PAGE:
OF ALL the major roads in the City only the 12 black-topped stretches that were built as part of the Bond Road project are fit for motorised traffic.
The Indore Municipal Corporation (IMC), with a budgetary allocation of Rs 32 crore in FY ‘07, is woefully short of road repair funds considering that it has to maintain 65 main roads spanning 200 kilometres and another 1800-odd kilometres of macadam roads located in various colonies.
These are among the findings of a white paper prepared by the Indore Municipal Corporation (IMC) on the state of the City’s roads.
With uncharacteristic frankness the document asserts that 16 kilometres of asphalted stretch constructed at 12 major traffic routes under the first phase of the Bond Road project was the only one that had escaped unscathed from the heavy rains.
The white paper also expresses concern at the Corporation’s lack of funds for carrying out post-monsoon road repair. A budgetary allocation of Rs 3 crore has been made for repairing cemented roads and an equal amount has been sanctioned for bitumen roads, Rs 3.5 crore has been earmarked for roads to be built with contributions from the corporators’ local area development (LAD) funds plus Rs 2.5 and Rs 2 crore, respectively, for constructing black topped roads in “poverty pockets” and in the 12-odd municipal zones.
Coupled with the Rs 6 crore fund for post-monsoon maintenance and Rs 12 crore earmarked as the civic body’s share for roads to be built through public participation the sum totals up to Rs 32 crore which is quite insufficient, as the IMC has to maintain road network spanning 2000 kilometres.
On the relative longevity of Bond Roads, of both cement and macadam variety, the white paper attributes this to the thickness of the base but points out that this leads to a sizeable increase in road building costs.
The cement roads built under the Bond scheme comprise a four inch thick base topped by a ten-inch thick concrete layer the cost for which works out to Rs 5 crore per kilometre.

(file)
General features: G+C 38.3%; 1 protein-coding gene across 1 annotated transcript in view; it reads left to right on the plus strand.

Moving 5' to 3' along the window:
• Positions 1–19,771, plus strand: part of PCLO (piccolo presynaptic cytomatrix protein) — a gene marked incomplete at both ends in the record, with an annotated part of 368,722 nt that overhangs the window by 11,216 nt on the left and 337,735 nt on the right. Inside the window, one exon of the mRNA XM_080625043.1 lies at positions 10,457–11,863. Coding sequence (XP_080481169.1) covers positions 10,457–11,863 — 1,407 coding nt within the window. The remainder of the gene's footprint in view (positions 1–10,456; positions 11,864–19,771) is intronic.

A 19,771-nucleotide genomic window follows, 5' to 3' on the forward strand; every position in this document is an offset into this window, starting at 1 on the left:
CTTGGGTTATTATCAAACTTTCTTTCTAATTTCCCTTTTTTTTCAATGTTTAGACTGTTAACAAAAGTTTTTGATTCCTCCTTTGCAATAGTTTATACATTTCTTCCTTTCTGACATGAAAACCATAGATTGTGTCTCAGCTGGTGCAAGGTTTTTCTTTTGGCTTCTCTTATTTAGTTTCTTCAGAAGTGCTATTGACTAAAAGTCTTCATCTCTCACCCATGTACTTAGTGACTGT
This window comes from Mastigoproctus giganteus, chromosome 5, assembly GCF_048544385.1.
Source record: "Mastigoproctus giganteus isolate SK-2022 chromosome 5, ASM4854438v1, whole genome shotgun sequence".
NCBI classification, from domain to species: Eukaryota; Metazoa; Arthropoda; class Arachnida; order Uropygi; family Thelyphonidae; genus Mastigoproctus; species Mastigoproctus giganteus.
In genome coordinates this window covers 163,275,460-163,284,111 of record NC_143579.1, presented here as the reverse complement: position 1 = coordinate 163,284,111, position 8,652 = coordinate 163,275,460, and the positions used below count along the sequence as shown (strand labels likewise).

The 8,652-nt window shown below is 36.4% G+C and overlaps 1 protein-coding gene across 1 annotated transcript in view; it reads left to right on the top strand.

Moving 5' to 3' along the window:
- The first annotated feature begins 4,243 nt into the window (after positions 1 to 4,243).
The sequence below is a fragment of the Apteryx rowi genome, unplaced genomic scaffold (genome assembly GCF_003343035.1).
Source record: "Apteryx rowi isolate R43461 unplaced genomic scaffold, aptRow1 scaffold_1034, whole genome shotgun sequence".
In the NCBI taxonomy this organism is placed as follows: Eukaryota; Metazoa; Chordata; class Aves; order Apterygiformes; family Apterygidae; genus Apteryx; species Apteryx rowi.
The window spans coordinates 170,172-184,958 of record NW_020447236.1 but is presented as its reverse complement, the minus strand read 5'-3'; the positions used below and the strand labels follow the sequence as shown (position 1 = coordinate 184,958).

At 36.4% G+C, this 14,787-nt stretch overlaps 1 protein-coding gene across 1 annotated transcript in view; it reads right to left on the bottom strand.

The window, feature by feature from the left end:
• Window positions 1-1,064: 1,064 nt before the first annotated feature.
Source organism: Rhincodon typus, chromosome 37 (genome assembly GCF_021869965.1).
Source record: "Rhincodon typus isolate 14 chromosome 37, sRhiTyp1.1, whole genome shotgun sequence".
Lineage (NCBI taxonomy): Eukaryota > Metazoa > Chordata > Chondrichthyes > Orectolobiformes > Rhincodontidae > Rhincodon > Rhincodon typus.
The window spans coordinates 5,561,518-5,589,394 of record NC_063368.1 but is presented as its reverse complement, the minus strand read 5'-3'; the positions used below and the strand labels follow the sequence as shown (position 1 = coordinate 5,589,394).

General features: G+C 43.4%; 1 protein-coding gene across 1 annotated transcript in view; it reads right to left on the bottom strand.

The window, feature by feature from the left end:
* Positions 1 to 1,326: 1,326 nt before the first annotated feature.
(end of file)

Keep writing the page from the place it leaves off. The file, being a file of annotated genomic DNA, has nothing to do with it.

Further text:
Similarly, Bond roads topped with coal tar tot up a bill of Rs 3 crore per kilometre which is significantly higher than for those built by IMC approved contractors.
‘Contractors told to mend roads’
MAYOR UMA Shashi Sharma said it cannot be denied that a majority of the roads are in a bad shape. Contractors of 27 potholed roads still covered by the guarantee period have been directed to carry out repairs at their own cost. But it must be remembered that a bitumen recoat only lasts for about three years. We are still awaiting Rs 2.5 crore promised by the State Government for road repair and further works will be carried out once we get this money, she added.
STARTING Monday, the IMC will embark on a Rs 2.10 crore zone-wise patchwork campaign to stitch together 79 roads disembowelled by the recent rains.
Although the campaign is to be launched formally only on Monday, repair work has already started at key stretches of road
including the Swadeshi Mill trisection-Chikmanglur square, Jail Road, Jawahar Marg, the stretch opposite Premsukh Talkies and around the Rajwada.
It will run concurrently with repair works carried out by nine contractors of roads still under the guarantee period who were recently slapped with notices by the IMC.